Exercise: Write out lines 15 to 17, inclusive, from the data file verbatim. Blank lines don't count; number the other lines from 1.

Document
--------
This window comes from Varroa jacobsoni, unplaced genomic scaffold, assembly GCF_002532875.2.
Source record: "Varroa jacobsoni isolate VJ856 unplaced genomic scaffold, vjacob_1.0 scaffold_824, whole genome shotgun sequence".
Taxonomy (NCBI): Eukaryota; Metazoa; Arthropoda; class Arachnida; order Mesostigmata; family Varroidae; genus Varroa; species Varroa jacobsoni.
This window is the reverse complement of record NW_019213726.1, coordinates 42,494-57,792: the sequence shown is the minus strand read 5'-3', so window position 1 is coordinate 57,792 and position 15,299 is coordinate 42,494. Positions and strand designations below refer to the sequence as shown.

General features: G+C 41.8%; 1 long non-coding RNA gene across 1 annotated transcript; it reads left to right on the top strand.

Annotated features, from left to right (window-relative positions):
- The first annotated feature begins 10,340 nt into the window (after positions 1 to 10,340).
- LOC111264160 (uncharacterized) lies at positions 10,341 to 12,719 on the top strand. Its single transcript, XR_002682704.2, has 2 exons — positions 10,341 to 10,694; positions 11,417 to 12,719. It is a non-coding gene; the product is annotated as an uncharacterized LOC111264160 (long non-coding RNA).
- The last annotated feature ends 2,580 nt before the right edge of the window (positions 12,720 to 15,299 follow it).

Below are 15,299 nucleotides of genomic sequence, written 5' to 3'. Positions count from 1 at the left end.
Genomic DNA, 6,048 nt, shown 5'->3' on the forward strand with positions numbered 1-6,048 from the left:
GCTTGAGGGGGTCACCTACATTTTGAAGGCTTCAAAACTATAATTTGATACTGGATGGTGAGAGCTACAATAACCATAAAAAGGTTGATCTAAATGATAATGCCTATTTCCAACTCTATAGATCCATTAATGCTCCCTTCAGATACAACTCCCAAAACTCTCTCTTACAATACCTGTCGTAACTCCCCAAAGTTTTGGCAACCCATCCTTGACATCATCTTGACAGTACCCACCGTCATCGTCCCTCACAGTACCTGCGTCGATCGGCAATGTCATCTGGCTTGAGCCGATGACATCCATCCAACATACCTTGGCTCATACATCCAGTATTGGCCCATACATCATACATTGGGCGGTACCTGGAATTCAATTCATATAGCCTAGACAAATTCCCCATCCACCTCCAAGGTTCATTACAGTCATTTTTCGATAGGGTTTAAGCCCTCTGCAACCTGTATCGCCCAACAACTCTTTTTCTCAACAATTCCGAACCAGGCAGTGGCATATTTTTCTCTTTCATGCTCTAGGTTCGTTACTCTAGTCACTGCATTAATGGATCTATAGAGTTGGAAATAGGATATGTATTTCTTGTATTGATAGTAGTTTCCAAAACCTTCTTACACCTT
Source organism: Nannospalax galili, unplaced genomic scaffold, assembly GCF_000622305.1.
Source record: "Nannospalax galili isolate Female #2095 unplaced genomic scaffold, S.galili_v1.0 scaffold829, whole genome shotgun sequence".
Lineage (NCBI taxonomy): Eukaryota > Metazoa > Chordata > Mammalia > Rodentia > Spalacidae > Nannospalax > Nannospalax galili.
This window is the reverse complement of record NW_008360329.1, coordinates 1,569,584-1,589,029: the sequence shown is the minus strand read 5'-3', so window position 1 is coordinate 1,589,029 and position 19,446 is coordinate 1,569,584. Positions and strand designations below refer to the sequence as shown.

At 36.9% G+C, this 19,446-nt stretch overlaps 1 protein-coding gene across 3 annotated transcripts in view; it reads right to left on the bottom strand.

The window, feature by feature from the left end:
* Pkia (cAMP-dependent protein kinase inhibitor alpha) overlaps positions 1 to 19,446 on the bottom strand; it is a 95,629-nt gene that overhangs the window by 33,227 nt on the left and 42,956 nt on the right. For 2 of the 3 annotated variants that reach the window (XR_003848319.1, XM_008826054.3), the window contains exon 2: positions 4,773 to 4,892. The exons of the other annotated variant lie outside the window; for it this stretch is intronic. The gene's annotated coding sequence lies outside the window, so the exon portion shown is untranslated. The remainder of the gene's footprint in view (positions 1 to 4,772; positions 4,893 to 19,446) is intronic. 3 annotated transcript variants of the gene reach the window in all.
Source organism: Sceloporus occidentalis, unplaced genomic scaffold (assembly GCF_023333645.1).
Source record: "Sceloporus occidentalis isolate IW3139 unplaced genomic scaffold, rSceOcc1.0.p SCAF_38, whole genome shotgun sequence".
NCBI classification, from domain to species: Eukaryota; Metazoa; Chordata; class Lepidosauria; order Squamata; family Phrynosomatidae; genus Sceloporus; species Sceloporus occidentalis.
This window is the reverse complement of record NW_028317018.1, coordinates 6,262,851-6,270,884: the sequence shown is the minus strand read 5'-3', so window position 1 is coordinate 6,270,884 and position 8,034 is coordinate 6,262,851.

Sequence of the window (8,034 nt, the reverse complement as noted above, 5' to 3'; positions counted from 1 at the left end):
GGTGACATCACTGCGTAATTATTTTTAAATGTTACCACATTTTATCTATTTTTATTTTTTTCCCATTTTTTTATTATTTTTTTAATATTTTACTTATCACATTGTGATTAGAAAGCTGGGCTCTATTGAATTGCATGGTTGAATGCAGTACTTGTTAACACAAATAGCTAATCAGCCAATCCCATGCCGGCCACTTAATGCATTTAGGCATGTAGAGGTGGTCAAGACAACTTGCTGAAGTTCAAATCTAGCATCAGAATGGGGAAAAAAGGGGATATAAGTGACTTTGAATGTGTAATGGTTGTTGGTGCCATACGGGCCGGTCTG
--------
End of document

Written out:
Lineage (NCBI taxonomy): Eukaryota > Metazoa > Chordata > Mammalia > Rodentia > Spalacidae > Nannospalax > Nannospalax galili.
This window is the reverse complement of record NW_008360329.1, coordinates 1,569,584-1,589,029: the sequence shown is the minus strand read 5'-3', so window position 1 is coordinate 1,589,029 and position 19,446 is coordinate 1,569,584. Positions and strand designations below refer to the sequence as shown.

At 36.9% G+C, this 19,446-nt stretch overlaps 1 protein-coding gene across 3 annotated transcripts in view; it reads right to left on the bottom strand.